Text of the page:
Solving the Minnesota Twins Leadoff Hitter Dilemma
I’m not a traditionalist by any stretch of the imagination. I love My Little Pony Tales, and I don’t really dig The Beatles. However, I do agree with the long-held belief that a lead-off man’s main responsibility is to get on base. Aaron Hicks and his .108 OBP aren’t doing that.
I’m not going to go so far as to say that Hicks needs to be sent down for his performance. He’s only 23, and before this year, he had never played above AA. Obviously, there is going to be a learning curve. It just seems hard to accept that this learning curve needs to occur at the expense of the top of the order.
The biggest problem with this is that there are no other batters in the Twins line-up that would be a logical (temporary) replacement for Hicks (where art thou, Shannon Stewart?). Let’s take a look at the possible candidates and see if we can slap some lipstick on this pig.
Pedro Florimon has played extremely well at the beginning of the year (.333/.500/.400). However, that’s through only 15 at-bats. As much as I am probably over-reacting with this whole “bat-Aaron-Hicks-lower” movement, an even greater over-reaction would be to suggest Florimon as a viable option at lead-off.
It seems unfair to judge Florimon on last year (.219/.272/.307) as it was his first year in the big leagues. However, even his .321 OBP in the minors isn’t near enough to make this a semi-intelligent suggestion.
Before the start of last season, Brian Dozier had a career .385 OBP in the minors, which seems to indicate that he would fit well in the one or the two-hole. However, through his first 91 games in the majors, Dozier’s .267 OBP leaves plenty to be desired.
Because this seems like a problem exclusively for the present as Hicks will eventually figure it out and be a fine lead-off hitter, it doesn’t make sense to plug in Dozier who has also struggled. I do think that Dozier will eventually fit well hitting behind Hicks, but it might be best to allow him to continue to develop lower in the order.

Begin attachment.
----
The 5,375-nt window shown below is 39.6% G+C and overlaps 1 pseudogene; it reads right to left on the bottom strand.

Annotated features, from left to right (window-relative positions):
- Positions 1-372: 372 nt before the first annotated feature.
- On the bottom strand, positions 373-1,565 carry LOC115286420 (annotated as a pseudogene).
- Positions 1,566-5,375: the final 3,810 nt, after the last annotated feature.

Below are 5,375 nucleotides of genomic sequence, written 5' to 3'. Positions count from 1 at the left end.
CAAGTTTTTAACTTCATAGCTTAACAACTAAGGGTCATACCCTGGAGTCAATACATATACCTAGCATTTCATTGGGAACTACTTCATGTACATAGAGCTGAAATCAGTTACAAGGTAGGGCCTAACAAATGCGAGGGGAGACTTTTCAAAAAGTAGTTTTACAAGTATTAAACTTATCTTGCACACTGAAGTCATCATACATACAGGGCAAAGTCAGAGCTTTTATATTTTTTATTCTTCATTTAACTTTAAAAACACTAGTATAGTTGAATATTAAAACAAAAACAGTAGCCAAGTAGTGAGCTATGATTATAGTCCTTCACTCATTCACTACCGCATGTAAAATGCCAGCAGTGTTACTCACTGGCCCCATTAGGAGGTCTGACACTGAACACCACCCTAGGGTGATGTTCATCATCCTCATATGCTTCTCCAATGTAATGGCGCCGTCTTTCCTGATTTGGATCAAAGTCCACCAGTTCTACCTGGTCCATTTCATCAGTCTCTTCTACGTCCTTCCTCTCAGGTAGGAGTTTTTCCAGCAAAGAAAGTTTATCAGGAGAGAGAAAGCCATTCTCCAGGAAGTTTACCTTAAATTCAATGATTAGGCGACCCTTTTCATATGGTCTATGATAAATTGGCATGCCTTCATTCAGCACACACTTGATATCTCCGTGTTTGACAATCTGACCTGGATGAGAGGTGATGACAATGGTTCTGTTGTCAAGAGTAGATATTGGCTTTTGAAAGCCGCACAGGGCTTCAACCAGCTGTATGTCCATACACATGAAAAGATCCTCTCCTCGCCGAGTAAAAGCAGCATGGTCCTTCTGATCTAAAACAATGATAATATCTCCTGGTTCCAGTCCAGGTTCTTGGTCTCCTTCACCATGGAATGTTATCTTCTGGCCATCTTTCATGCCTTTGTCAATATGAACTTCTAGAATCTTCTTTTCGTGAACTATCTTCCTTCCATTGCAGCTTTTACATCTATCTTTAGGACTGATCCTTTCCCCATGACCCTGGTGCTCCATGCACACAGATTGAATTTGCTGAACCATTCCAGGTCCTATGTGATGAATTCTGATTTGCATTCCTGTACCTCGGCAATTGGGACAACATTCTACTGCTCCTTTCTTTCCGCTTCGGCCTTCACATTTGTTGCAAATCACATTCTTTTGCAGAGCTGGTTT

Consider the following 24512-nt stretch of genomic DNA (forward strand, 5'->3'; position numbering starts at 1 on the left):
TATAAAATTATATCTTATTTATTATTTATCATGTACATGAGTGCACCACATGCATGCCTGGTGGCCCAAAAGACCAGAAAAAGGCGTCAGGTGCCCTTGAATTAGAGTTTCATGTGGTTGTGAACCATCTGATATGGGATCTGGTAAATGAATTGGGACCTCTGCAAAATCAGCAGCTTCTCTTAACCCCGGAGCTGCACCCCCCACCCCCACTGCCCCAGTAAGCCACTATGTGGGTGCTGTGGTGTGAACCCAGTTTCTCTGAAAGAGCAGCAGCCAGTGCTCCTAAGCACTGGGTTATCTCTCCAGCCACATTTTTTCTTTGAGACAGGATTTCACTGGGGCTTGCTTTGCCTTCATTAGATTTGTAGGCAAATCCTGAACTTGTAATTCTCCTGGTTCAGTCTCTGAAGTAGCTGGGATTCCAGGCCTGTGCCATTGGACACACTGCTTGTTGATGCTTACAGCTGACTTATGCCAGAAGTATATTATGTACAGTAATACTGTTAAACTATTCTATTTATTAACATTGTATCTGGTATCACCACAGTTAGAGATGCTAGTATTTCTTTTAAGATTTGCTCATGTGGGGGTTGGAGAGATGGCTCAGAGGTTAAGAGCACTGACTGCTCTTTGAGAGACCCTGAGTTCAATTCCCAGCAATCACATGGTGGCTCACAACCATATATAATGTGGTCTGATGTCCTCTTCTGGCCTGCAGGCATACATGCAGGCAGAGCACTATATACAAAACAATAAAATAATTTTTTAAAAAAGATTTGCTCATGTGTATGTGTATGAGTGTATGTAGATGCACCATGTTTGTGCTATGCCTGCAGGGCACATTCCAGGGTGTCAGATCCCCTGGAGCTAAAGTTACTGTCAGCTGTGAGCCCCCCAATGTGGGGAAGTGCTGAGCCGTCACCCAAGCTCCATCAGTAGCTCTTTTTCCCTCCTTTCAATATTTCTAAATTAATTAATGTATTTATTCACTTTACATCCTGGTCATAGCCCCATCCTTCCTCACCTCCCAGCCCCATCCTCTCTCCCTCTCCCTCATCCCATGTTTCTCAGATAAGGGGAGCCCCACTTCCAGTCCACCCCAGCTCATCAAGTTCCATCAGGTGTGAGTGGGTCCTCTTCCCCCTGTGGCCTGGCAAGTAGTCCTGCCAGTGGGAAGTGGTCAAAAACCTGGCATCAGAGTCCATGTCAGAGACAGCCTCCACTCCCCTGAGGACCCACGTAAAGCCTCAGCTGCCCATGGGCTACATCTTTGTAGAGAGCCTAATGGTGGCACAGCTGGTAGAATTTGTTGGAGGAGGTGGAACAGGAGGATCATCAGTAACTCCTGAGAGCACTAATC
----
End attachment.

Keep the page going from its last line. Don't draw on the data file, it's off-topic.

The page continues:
Yo, I think Gardy just went into cardiac arrest. Somebody might want to check on him. The Twins’ skipper has always wanted his lead-off guy to be a player that can get on base and be a threat to swipe second. That’s not in Chris Parmelee’s repertoire. What Parmelee will bring you is a decent OBP and the threat of extra bases.
I see him as a slower version of Jacque Jones that will get on base more. Jones himself wasn’t a traditional lead-off hitter as his OBP would hover in the .338-range, and he had good pop (27 home runs in 2002). Jones did, however, average 11.4 steals per season from 2001-2005.
Because of Parmelee’s ability to get to second with his stick, I contend he would not be a terrible candidate to hit lead-off. That would make the order go Parmelee-Mauer-Willingham-Morneau. That’s solid, and it allows Hicks to relax a bit and get used to major league pitching. But, Gardenhire probably wouldn’t want this (which I understand), so let’s move on.
Cue Will Ferrell’s, “I like you… but you’re crazy,” from Old School. Joe Mauer’s RBI opportunities already seem a bit limited in the two-hole, and batting him lead-off would only further accentuate that. I’m all about having great on-base guys as high as possible (and Mauer led the league in that category last year), but I don’t want to go this far. Since Minnesota is still dealing with snow storms in mid-April, here’s Mauer’s career triple slash: .322/.404/.467. Looking at that once a day can cure all ills.
So, what’s the conclusion here? WE DON’T NEED NO STINKIN’ CONCLUSION! That’s why I’m sitting here learning high school girls’ water polo rules (true story) and Gardy is the one filling out the line-up card. It’s possible he’ll decide to ride it out with Hicks until he eventually begins to hit, which should happen eventually. But it might take a while. Considering the other options (outside of Parmelee), that should be the best course of action.